Dialectical behavioral therapy is a treatment method that can change people’s unhealthy behavior and negative thoughts. A psychologist named Martha Linehan originally developed this evidence-based therapy for people with borderline personality disorder, but it also benefits people living with other high-risk, difficult-to-treat mental health issues that adversely affect their health and quality of life, such as PTSD, depression, anxiety and dual diagnoses. Through DBT, you can learn new coping skills and manage urges to engage in harmful or self-destructive behaviors.
How Does DBT Work?
DBT revolves around the concept that therapy should be a genuine relationship between the client and their counselor, who work together to set and achieve shared goals. The word dialectical relates to the ability to simultaneously hold conflicting viewpoints. A therapist trained in DBT will help you harness the power of two opposing forces to heal – change and acceptance.
In addition to meeting with your therapist in regular treatment sessions, you will need to do DBT homework to hone the skills you learn in therapy. For example, your therapist may suggest keeping a daily journal of your emotions.
In DBT, you will progress through four stages.
- Mindfulness: Mindfulness exercises teach DBT participants to absorb, observe and process what is happening to them in the moment. Mindfulness techniques include tactics such as routine meditation.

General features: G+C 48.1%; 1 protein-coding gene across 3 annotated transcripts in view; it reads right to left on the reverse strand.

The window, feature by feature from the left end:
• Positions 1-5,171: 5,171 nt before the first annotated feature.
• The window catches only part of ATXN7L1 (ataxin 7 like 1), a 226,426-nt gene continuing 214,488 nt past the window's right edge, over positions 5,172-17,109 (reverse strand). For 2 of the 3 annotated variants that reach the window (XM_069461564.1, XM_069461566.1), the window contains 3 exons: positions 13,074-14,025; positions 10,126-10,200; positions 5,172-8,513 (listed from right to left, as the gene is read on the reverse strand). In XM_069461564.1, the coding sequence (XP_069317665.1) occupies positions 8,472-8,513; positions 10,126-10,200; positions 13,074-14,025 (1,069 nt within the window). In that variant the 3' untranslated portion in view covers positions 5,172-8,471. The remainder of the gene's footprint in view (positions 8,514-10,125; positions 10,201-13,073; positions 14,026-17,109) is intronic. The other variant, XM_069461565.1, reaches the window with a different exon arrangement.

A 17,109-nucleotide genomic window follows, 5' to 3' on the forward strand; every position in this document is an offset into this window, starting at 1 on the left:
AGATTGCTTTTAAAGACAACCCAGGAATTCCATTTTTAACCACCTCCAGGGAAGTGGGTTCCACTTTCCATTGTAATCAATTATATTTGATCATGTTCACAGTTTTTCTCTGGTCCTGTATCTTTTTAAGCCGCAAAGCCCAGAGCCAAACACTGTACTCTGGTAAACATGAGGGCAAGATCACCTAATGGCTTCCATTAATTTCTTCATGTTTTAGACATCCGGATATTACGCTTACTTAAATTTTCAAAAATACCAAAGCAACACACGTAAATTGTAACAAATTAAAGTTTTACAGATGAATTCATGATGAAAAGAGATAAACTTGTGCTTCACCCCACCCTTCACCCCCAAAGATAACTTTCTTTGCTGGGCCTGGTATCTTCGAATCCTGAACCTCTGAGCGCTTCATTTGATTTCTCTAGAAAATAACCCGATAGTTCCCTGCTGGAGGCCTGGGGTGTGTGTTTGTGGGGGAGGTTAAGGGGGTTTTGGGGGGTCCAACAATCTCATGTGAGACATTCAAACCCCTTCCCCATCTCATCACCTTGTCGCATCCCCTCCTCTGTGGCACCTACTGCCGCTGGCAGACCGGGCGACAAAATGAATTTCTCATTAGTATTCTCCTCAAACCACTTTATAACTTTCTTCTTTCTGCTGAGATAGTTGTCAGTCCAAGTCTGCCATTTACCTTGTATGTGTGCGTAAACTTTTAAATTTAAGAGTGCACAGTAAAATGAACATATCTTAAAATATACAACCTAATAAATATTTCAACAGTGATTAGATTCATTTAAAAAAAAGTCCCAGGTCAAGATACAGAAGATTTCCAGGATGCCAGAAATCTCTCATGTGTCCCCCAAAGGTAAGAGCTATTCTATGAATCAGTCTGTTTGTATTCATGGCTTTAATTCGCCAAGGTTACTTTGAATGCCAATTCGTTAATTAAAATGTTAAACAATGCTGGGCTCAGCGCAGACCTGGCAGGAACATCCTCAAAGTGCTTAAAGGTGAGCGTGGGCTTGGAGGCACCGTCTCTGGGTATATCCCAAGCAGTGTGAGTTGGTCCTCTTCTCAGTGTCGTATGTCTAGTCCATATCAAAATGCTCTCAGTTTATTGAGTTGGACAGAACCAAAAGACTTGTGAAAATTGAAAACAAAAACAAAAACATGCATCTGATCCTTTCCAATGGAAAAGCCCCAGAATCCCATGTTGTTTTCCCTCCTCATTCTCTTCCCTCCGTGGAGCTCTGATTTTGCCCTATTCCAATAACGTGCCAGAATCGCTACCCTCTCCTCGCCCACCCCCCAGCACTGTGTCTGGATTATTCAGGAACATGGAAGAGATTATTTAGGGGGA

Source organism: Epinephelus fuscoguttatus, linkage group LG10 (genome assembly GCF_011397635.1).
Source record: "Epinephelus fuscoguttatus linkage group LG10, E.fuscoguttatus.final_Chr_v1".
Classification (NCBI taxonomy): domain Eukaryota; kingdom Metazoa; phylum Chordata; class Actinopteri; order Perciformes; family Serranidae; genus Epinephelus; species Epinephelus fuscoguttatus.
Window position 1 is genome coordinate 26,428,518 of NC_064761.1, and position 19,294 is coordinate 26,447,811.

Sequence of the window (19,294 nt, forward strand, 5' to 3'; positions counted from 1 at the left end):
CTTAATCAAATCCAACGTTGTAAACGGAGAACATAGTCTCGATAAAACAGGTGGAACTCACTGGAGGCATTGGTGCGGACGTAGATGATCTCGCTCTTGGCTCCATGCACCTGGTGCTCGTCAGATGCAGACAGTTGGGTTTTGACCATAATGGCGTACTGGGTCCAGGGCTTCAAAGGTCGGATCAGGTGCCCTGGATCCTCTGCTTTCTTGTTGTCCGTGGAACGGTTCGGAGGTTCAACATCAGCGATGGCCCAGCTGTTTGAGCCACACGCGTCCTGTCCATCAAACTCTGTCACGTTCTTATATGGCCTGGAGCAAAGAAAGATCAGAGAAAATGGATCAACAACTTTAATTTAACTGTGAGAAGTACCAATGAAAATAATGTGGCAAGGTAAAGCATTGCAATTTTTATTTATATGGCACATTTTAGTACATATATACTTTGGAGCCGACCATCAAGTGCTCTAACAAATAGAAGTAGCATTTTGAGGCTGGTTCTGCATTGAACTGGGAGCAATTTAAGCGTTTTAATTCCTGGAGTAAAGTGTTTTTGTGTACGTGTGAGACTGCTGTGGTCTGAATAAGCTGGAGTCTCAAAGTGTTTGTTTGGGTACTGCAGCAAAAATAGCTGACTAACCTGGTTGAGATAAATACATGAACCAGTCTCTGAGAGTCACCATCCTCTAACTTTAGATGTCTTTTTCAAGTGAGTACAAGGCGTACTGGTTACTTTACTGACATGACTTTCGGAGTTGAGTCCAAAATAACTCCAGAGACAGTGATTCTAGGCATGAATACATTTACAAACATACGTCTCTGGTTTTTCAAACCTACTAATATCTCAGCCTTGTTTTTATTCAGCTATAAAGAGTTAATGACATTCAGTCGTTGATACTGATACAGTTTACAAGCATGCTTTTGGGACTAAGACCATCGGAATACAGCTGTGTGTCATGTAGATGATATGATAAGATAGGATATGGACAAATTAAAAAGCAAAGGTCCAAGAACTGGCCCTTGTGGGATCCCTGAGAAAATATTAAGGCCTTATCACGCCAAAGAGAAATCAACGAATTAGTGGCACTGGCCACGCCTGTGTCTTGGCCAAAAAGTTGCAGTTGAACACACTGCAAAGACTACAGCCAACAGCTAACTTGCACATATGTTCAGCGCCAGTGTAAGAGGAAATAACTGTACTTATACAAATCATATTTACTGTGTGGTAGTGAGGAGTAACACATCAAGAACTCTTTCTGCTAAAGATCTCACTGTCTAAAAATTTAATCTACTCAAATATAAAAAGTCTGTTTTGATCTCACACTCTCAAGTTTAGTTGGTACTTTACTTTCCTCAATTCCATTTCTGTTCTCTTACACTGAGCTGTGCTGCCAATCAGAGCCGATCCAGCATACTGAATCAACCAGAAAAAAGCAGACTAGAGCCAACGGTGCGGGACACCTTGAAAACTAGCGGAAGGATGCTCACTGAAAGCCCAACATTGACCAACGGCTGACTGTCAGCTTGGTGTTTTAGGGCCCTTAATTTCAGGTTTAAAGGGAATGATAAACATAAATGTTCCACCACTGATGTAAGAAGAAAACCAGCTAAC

- Distress tolerance: This phase of DBT helps people attain skills that help them become more resilient in the face of problematic events.
- to pinpoint the source of an intense emotion and respond to it logically and appropriately.
- Interpersonal effectiveness: In the final of DBT, you will learn how to communicate more confidently and assertively. This portion of therapy focuses on interactions where the goal is to create a transactional change or gain respect from the other party.
What Is Radical Acceptance?
Radical acceptance is a DBT distress tolerance skill designed to keep pain from turning into suffering. When confronting a situation they cannot change or control, many people try to push back against it or ask themselves unhelpful questions like “Why is this happening to me?” instead of accepting reality. This mindset keeps you stuck in a cycle of intense negativity.
Within the distress tolerance module, there are four skill categories.
- Distracting helps clients change their focus from upsetting thoughts and emotions to more enjoyable or neutral activities.
- Self-soothing is about using your five senses to stay calm and grounded.
- Improving the moment asks you to use techniques like creative visualization and positive self-talk to help yourself feel better.
- Focusing on pros and cons can help you understand the benefits of radical acceptance and reduce your impulsive reactions.
Start Your Recovery Journey at Hope by the Sea
Often, drug or alcohol use begins as a misguided coping mechanism. People misuse these substances to mute the symptoms of depression, anxiety or other mental health issues. DBT can be a beneficial part of your recovery journey because of its unique approach to mental health and wellness, including promoting acceptance and change.
With DBT, you can envision, articulate, pursue and sustain new goals that are separate from your history of mental and behavioral health disorders. The radical acceptance skills you learn in DBT allow you to acknowledge and tolerate circumstances beyond your control, preventing you from getting stuck in unhappiness, bitterness, anger and sadness.
At Hope by the Sea, our experienced team offers specialized services for treating addiction and mental health. Because we understand everyone has different needs, we also have specifically designed treatment programming, tracks and levels of care. To learn more, contact us today.